I became a believer while attending the most liberal Episcopal church in Austin, Texas, maybe the most liberal city between the two coasts. But I was hungry for understanding and had a long drive into town, so I spent a lot of time listening to the local Christian radio station. Chuck Swindoll was like a warm bath, Charles Stanley (with that Virginia gentleman’s accent!) more like a shot of ultra-smooth bourbon, J. Vernon McGee folksy and unpretentious, the Bible Answer Man a short, intense course in Scripture. Soon enough I was haunting the local Christian bookstore (we had a good one, Logos), buying their books, following them where they took me.
So I ended up an evangelical among the mainline liberals, which bothered me not at all. There were a few others at the church who had ended up in a similar place, and we gravitated toward one another. We mostly did not feel at odds with the parish, because the doctrine promoted was so weak and vague that it didn’t really conflict with evangelicalism. At most we felt like we had a more detailed understanding of certain things, but not a radically different one.
There was a social distinction, though, between the different flavors of Christianity. Once I came across an old platitude that in a southern town the working class that went to the Baptist church, the middle class to the Presbyterian and the upper class to the Episcopalian. That was accurate in Austin, and it was fun sometimes to disturb the rarified Anglo-catholic atmosphere at All Saints Episcopal Church by tossing out a distinctly evangelical locution, e.g. having fellowship or being blessed by something. I did it sparingly, usually to poke gentle fun, occasionally to jar listeners into paying attention.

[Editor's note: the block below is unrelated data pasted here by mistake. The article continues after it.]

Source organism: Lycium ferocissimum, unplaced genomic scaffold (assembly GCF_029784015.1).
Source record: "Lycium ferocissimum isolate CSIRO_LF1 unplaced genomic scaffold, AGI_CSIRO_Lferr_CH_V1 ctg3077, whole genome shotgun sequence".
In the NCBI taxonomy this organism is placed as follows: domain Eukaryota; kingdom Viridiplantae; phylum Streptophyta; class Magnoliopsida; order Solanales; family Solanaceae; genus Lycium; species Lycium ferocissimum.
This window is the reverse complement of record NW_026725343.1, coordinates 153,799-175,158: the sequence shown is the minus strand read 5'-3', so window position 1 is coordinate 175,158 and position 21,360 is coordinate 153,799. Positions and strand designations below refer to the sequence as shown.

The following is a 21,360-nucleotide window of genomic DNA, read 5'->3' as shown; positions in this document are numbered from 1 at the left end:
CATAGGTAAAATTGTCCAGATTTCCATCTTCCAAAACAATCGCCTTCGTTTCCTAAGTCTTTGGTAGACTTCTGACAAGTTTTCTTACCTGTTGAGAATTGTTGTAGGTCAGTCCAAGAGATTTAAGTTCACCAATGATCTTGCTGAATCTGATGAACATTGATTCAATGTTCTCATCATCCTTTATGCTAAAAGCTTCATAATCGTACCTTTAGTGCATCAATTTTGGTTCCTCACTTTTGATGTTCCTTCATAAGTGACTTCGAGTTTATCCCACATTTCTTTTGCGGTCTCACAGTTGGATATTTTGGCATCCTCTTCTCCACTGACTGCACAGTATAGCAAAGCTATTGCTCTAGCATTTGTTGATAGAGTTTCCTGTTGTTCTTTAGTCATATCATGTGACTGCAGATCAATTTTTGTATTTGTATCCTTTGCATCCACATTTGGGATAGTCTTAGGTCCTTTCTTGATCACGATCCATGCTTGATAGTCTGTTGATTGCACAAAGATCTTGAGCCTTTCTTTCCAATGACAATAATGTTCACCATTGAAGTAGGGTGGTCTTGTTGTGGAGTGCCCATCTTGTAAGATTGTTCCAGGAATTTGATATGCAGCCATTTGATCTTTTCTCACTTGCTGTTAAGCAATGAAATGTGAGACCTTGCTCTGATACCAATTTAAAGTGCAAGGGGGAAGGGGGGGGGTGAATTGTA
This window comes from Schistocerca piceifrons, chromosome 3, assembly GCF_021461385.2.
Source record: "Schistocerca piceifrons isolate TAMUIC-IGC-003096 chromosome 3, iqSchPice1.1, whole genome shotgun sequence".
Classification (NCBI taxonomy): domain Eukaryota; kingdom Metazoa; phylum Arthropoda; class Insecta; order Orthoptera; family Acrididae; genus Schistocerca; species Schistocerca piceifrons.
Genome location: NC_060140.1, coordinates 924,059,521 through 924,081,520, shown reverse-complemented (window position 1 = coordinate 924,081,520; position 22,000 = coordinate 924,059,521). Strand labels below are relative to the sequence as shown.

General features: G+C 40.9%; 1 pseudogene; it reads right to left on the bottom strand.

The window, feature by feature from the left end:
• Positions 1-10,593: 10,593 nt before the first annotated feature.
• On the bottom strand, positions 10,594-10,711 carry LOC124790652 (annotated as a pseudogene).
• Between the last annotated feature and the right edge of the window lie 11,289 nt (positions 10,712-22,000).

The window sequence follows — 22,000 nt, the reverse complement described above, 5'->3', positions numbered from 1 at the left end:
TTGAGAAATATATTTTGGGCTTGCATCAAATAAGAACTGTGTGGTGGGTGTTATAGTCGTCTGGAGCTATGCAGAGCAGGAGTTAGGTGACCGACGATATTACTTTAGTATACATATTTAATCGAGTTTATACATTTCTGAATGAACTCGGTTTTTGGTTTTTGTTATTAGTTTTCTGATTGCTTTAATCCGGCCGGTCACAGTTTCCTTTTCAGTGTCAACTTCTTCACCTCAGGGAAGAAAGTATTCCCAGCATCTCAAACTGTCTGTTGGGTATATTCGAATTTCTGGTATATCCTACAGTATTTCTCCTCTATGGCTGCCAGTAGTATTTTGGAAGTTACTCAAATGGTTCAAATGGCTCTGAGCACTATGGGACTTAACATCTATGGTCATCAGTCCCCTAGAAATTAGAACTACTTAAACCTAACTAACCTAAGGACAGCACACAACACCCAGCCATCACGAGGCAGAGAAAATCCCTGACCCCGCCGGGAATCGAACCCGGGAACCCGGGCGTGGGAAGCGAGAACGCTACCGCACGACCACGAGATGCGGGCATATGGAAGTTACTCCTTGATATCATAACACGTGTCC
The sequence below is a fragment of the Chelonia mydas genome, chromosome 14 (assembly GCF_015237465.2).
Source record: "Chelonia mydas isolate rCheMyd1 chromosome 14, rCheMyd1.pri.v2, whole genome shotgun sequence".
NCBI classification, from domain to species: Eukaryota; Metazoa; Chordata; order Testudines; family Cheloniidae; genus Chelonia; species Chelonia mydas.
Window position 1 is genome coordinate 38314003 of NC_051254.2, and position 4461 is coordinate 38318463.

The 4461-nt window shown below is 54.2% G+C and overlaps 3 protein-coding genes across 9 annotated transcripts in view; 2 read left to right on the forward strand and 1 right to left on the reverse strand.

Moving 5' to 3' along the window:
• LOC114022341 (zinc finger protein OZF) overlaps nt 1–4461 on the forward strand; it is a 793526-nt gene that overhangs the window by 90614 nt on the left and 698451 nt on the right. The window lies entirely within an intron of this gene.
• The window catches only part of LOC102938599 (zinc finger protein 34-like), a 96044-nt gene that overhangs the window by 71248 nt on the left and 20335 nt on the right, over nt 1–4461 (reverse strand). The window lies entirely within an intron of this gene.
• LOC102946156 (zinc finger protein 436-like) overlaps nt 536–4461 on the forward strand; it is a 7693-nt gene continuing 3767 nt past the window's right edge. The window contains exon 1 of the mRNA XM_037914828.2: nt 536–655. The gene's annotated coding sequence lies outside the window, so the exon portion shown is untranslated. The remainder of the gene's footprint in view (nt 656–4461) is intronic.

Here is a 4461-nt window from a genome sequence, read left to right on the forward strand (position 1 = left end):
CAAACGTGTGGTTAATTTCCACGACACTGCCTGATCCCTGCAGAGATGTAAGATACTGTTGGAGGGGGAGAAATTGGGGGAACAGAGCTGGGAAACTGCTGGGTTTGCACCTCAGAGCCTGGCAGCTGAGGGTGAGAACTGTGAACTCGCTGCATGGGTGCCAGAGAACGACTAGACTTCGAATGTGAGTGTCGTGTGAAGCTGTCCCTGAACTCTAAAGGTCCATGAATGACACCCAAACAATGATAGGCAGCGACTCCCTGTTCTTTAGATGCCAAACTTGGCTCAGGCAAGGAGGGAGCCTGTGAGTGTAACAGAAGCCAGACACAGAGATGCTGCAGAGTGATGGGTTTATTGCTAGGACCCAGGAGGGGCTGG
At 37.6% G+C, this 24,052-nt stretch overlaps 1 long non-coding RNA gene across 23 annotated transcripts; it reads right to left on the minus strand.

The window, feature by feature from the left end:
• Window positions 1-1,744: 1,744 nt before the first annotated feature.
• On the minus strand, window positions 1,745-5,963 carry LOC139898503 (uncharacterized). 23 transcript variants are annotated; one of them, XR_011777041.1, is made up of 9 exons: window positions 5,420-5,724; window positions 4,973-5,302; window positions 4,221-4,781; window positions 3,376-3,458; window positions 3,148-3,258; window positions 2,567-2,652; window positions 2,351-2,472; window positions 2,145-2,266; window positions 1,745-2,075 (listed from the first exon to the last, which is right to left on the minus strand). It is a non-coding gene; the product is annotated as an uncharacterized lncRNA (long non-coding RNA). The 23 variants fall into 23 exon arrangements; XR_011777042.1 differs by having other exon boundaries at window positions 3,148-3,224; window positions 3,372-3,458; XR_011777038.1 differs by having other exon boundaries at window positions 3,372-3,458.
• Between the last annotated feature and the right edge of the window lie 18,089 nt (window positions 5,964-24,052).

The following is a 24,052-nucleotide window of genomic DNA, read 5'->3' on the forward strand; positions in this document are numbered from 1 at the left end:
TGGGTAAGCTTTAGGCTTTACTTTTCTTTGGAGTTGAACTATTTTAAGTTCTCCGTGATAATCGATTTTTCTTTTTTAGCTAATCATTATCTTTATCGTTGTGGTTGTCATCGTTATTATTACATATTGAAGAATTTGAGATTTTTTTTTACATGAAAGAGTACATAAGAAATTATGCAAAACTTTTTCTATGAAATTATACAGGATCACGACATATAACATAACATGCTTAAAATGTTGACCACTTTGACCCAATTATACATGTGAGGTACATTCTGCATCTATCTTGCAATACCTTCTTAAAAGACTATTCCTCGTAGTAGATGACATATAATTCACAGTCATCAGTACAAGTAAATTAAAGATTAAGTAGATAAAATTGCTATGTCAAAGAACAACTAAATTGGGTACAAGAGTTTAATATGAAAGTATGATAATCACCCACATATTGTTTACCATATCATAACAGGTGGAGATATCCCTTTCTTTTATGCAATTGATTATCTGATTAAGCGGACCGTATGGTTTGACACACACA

I was on the vestry in the middle of a building fund drive (the church met in a beautiful gothic chapel on the edge of the University of Texas campus, a historic landmark that was very expensive just to keep from falling apart). We decided that over a series of Sundays each of us would make a brief pitch for the fund during the service, saying something about what the chapel meant to us. Most of the others were members of long standing, so their history with the chapel was something they could easily speak about. But I had only been attending for about three years, and puzzled over what to say.
What I ended up saying was that the chapel meant a lot to me because it was where I had become a Christian—and then, pointing, I said “In that pew right there.” Conversion wasn’t a common topic for polite conversation already, and pointing at the spot was verging on testimony, the kind of things Baptists did. But it wasn’t something that could be denied—unbelievers did become Christians after all—and the fact that it happened in their chapel was a startling but intriguing thought.
And it was true, although the drama depended on a bit of vagueness. I had come to that church an unbeliever, and six months later I realized that I now believed. But I couldn’t have pointed at the date of transition. I could only point at the pew, where as a creature of habit I sat in the same spot every week for the years we attended.